That you think πᾶς somehow applies to τὸν κόσμον and somehow says "all the world" is quite problematic. Your ranting caps above "ENTIRE HUMAN RACE" show a real lack of understanding of Greek and the surrounding grammar. Maybe you're saying "entire human race" simply from τὸν κόσμον, but it appears (in the post quoted above) that you want to include πᾶς with τὸν κόσμον, which just doesn't work. Perhaps if you'd like, I could share why that is.... again.

    The Archangel
     
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  12. The Archangel

    The Archangel Well-Known Member

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    I'm still trying to figure out how you can say "there is no past tense in Greek."

    The Archangel
     
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  13. SavedByGrace

    SavedByGrace Well-Known Member
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    if you can read English, I am talking about “τοὺς σῳζομένους”, which is Present Passive Participle. Not talking about the Greek language!
     
  14. The Archangel

    The Archangel Well-Known Member

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    Your uncalled-for animus is noted.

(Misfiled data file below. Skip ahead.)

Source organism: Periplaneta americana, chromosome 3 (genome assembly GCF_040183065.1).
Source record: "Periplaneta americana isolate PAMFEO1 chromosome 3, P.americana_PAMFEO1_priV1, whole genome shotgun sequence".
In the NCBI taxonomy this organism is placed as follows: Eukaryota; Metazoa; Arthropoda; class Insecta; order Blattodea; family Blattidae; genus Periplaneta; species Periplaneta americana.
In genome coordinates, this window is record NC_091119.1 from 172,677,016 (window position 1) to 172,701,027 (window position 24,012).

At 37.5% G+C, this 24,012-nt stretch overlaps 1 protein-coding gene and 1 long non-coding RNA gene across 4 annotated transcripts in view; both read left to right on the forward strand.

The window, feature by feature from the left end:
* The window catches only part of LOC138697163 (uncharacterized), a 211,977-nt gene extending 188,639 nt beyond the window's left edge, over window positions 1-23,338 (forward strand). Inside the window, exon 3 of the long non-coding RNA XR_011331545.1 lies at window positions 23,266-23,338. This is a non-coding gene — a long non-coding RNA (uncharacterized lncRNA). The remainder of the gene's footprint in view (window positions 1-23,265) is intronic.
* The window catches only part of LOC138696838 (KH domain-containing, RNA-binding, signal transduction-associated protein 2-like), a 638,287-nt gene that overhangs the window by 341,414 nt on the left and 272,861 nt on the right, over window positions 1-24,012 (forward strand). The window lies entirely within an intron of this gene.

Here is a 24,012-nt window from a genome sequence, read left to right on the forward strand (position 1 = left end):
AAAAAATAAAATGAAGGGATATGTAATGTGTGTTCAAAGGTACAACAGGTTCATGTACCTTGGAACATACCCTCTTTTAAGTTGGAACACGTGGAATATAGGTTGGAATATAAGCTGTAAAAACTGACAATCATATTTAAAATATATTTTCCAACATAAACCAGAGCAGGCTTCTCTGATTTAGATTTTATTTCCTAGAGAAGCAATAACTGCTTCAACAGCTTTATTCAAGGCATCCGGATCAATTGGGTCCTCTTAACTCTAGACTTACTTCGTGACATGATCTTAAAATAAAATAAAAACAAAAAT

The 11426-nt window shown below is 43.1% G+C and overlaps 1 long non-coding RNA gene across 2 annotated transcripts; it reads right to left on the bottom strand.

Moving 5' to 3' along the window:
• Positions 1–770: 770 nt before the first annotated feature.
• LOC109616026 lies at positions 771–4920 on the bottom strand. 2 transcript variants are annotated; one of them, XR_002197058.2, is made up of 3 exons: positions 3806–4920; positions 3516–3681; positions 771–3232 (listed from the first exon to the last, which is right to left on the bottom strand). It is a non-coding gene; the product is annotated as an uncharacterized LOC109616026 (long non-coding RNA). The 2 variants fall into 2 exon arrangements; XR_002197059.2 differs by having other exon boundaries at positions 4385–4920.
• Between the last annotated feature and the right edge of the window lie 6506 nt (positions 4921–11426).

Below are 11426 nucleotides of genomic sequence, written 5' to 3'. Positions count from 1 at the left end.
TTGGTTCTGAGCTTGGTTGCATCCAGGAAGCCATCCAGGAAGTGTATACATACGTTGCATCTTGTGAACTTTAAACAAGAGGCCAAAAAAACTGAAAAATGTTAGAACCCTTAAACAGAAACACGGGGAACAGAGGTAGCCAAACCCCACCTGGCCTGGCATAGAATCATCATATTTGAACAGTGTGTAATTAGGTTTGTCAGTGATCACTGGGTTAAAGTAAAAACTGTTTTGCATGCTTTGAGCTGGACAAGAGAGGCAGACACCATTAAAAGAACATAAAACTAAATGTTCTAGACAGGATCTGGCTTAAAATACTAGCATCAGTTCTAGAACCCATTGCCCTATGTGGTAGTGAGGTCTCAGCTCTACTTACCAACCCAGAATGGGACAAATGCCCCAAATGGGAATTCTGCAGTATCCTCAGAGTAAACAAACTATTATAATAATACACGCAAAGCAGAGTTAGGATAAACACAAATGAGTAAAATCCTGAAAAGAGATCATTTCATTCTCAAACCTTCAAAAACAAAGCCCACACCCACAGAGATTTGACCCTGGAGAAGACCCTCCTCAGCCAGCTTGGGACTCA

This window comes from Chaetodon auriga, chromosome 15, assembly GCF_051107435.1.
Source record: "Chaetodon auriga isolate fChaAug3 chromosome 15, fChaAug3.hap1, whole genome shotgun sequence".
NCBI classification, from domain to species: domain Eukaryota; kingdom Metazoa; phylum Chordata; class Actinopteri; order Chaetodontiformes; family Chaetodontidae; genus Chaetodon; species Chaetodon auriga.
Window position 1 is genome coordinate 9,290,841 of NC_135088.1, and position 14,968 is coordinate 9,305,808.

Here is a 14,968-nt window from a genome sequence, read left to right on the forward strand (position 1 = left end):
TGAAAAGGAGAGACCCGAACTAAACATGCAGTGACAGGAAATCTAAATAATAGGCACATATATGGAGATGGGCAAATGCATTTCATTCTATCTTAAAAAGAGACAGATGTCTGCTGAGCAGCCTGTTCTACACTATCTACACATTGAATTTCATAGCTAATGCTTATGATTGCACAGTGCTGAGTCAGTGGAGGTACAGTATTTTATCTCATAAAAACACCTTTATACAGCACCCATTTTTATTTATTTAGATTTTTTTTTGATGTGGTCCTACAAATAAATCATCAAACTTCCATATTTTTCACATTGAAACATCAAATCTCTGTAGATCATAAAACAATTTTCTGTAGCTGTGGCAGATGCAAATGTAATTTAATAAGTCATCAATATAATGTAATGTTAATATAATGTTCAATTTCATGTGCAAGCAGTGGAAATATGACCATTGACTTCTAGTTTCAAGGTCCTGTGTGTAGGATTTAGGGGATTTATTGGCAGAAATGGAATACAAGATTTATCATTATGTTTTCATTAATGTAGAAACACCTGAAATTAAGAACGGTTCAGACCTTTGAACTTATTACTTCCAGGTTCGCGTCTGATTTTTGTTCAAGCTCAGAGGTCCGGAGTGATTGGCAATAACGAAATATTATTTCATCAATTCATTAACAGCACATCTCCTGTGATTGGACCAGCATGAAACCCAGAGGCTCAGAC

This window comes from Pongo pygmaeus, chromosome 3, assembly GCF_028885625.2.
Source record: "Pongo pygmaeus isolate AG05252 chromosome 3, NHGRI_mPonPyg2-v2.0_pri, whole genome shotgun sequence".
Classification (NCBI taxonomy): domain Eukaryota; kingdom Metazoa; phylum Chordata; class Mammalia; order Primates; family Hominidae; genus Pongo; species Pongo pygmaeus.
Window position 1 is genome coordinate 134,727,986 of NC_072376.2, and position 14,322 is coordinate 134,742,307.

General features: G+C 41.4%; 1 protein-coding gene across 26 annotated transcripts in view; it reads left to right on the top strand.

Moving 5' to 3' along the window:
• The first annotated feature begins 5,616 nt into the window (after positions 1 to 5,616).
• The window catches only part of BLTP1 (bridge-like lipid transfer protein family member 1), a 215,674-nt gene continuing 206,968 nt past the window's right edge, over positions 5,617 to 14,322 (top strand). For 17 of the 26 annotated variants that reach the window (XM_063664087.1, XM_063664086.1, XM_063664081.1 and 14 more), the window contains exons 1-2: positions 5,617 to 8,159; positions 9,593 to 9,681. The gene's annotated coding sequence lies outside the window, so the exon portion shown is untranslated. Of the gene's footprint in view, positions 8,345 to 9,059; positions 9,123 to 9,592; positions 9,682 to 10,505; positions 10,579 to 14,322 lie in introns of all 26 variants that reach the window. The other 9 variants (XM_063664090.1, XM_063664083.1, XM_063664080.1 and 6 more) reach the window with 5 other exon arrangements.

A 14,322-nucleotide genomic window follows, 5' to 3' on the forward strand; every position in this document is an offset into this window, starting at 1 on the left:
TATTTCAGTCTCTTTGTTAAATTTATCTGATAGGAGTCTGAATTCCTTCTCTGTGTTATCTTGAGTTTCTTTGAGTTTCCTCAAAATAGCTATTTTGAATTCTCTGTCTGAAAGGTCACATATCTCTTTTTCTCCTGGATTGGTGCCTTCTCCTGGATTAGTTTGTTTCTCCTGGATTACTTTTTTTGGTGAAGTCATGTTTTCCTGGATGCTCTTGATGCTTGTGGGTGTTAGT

The Archangel
     
  15. SavedByGrace

    SavedByGrace Well-Known Member
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    you as silly questions because you don't fully read what I wrote! Not the first time either
     
  16. The Archangel

    The Archangel Well-Known Member

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    Well... I don't know what "you as silly questions" means. Language matters, as does care in your language. Now, none of us is perfect; typos do exist. Even the best writer can be unclear at times. But you did say:

    The issue over whether it is active or passive (it's passive) was discussed. And, perhaps this was an overstatement on your part. But saying a word "cannot" have a past tense and saying that it "is not in" the past tense are two entirely different things.

    So, your animosity is misplaced and uncalled-for.

    The Archangel
     
  17. SavedByGrace

    SavedByGrace Well-Known Member
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    lets try it again

    There is NO PAST tense in the Greek “τοὺς σῳζομένους”! it is PRESENT

    by IN TH GREEK, I am here referring ONLY to "σῳζομένους”, where the tense is PRESENT, and therefore CANNOT mean "PAST"

    surely you can understand this?
     
  18. The Archangel

    The Archangel Well-Known Member

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    It was never about my understanding.

    The Archangel
     
  19. SavedByGrace

    SavedByGrace Well-Known Member
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    Really?

    in #53 you wrote

    I'm still trying to figure out how you can say "there is no past tense in Greek."

    The Archangel

    This is a MISUNDERSTANDING by YOU, as you did not read what I wrote!

    Can you ever admit that you can be wrong?
     
  20. 37818

    37818 Well-Known Member